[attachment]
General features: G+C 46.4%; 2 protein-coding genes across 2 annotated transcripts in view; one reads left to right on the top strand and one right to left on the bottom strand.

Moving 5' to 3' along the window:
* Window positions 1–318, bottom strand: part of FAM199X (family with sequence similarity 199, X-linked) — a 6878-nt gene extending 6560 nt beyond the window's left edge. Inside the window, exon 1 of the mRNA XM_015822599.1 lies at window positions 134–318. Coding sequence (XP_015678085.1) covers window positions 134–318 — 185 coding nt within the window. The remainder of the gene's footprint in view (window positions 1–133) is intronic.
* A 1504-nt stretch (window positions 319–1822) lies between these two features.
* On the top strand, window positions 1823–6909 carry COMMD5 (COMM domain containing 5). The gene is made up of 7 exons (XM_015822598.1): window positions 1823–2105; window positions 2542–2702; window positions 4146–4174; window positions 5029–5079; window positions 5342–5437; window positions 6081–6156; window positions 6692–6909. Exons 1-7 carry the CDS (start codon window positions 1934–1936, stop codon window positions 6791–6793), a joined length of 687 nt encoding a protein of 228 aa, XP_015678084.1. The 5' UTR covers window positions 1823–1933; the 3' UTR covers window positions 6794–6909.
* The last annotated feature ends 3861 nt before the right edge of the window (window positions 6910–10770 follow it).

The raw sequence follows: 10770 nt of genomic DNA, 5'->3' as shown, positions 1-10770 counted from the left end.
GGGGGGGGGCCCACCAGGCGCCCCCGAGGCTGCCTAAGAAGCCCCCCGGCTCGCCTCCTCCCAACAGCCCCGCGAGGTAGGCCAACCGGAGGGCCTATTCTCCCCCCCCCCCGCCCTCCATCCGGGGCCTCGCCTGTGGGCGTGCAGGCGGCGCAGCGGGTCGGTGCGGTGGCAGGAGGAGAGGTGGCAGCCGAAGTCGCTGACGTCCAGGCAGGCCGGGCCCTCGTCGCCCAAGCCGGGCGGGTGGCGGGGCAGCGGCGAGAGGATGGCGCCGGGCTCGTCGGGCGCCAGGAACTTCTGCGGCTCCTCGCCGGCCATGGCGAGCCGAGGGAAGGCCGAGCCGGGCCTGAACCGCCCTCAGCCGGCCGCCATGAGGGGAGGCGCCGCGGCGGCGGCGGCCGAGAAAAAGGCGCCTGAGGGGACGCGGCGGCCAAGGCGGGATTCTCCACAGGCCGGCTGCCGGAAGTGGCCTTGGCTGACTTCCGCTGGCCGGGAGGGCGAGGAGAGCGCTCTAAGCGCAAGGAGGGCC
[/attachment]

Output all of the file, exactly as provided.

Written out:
General features: G+C 46.4%; 2 protein-coding genes across 2 annotated transcripts in view; one reads left to right on the top strand and one right to left on the bottom strand.

Moving 5' to 3' along the window:
* Window positions 1–318, bottom strand: part of FAM199X (family with sequence similarity 199, X-linked) — a 6878-nt gene extending 6560 nt beyond the window's left edge. Inside the window, exon 1 of the mRNA XM_015822599.1 lies at window positions 134–318. Coding sequence (XP_015678085.1) covers window positions 134–318 — 185 coding nt within the window. The remainder of the gene's footprint in view (window positions 1–133) is intronic.
* A 1504-nt stretch (window positions 319–1822) lies between these two features.
* On the top strand, window positions 1823–6909 carry COMMD5 (COMM domain containing 5). The gene is made up of 7 exons (XM_015822598.1): window positions 1823–2105; window positions 2542–2702; window positions 4146–4174; window positions 5029–5079; window positions 5342–5437; window positions 6081–6156; window positions 6692–6909. Exons 1-7 carry the CDS (start codon window positions 1934–1936, stop codon window positions 6791–6793), a joined length of 687 nt encoding a protein of 228 aa, XP_015678084.1. The 5' UTR covers window positions 1823–1933; the 3' UTR covers window positions 6794–6909.
* The last annotated feature ends 3861 nt before the right edge of the window (window positions 6910–10770 follow it).

The raw sequence follows: 10770 nt of genomic DNA, 5'->3' as shown, positions 1-10770 counted from the left end.
GGGGGGGGGCCCACCAGGCGCCCCCGAGGCTGCCTAAGAAGCCCCCCGGCTCGCCTCCTCCCAACAGCCCCGCGAGGTAGGCCAACCGGAGGGCCTATTCTCCCCCCCCCCCGCCCTCCATCCGGGGCCTCGCCTGTGGGCGTGCAGGCGGCGCAGCGGGTCGGTGCGGTGGCAGGAGGAGAGGTGGCAGCCGAAGTCGCTGACGTCCAGGCAGGCCGGGCCCTCGTCGCCCAAGCCGGGCGGGTGGCGGGGCAGCGGCGAGAGGATGGCGCCGGGCTCGTCGGGCGCCAGGAACTTCTGCGGCTCCTCGCCGGCCATGGCGAGCCGAGGGAAGGCCGAGCCGGGCCTGAACCGCCCTCAGCCGGCCGCCATGAGGGGAGGCGCCGCGGCGGCGGCGGCCGAGAAAAAGGCGCCTGAGGGGACGCGGCGGCCAAGGCGGGATTCTCCACAGGCCGGCTGCCGGAAGTGGCCTTGGCTGACTTCCGCTGGCCGGGAGGGCGAGGAGAGCGCTCTAAGCGCAAGGAGGGCC